The Korat did not enjoy instant popularity on the show bench, or become a 'fashionable' breed. Not such a bad thing, those who breed them value the Korat for the qualities it possesses, there is no desire to manufacture new ones, and the number of devoted Korat pet owners has risen steadily over the years. Lots of people ring me to make a kitten enquiry who have already been Korat owners. They tell me of the years they've spent with their pet and then say, 'We must have another Korat, nothing else could be the same'. That is the most perfect testimony.

Wonderful Looks

An adult Korat can be breath-takingly beautiful. The SOP calls for large, luminous, green eyes and these often seem over-sized for the heart-shaped face. If the blue coat has an abundance of silver tipping then there is a halo effect as the light gleams on the silver sheen. The males show muscular power and, though the females are often smaller and dainty in appearance, both sexes surprise those who lift them as they are far more solid in substance than appearance suggests.

Choosing a kitten for show bench looks though is just about impossible with this breed. Korats are slow maturing, and kittens and adolescents are often ugly ducklings, with dark, rather fluffy coats and amber coloured eyes; the mature 'swan' taking three/four years to blossom. It is important to discuss with the breeder your exact requirements, but beyond saying there are no obvious faults such as white marks, or a tail defect, show potential can never be guaranteed.

Grand Champion Aerostar Spectre
Bred by John and Peggy Mackie
owned by Isobel Hotton and Steve Callen


Cat Who Wants To Be Part of the Family

Do not choose this breed for its looks alone. The Korat is not for you if you are desirous of the merely decorative. They wish to be involved in the lives of their people and are truly companions. There has to be a reciprocal commitment on the part of the new owner. All of us who have owned them know how our lives were changed when Korats arrived. Their natural intelligence, liveliness and playfulness is their charm and the new owner must know of this, and be ready to give time and love, which will then be repaid a hundredfold.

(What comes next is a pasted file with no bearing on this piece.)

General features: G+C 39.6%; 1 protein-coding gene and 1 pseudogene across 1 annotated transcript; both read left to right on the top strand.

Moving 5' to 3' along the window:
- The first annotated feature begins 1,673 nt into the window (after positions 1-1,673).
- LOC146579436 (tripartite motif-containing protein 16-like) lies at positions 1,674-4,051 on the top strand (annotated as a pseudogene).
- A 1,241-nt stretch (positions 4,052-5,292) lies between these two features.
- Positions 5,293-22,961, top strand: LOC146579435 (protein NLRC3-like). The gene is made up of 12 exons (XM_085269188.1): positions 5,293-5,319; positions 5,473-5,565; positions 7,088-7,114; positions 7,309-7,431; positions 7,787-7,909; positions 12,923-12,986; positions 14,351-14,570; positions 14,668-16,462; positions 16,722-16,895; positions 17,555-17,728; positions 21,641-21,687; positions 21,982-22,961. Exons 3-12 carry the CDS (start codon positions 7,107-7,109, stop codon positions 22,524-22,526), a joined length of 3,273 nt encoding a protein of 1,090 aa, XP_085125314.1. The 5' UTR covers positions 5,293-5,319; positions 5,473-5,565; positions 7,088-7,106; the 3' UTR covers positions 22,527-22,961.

Colour surprises

Once established as a pedigree breed with the western registration authorities there followed a period when the distinction between phenotype (what a cat looks like) and genotype (its genetic make-up) became blurred for the Korat. With blue being the only colour acceptable to the CFA Standard of Points, and the breed's antiquity being an important part of its definition, it is sometimes supposed that all Korats have only blue kittens. This is most often the case, but not always. Nature can have a few surprises for the unsuspecting breeder unaware that recessive colour genes can be hidden for many generations.

Point for discussion between breeder and new owner

If you want a pet
If you want to show
If you want to breed

1) General health & diet
2) Vaccination record
3) Registration and pedigree

1) Show eligibility
2) Conformation to the Standard of Points

1) Gm clearance
2) The Registration Policy
3) Possibility of the occurrence of variant colours

The Thai Bluepoint & Thai Lilac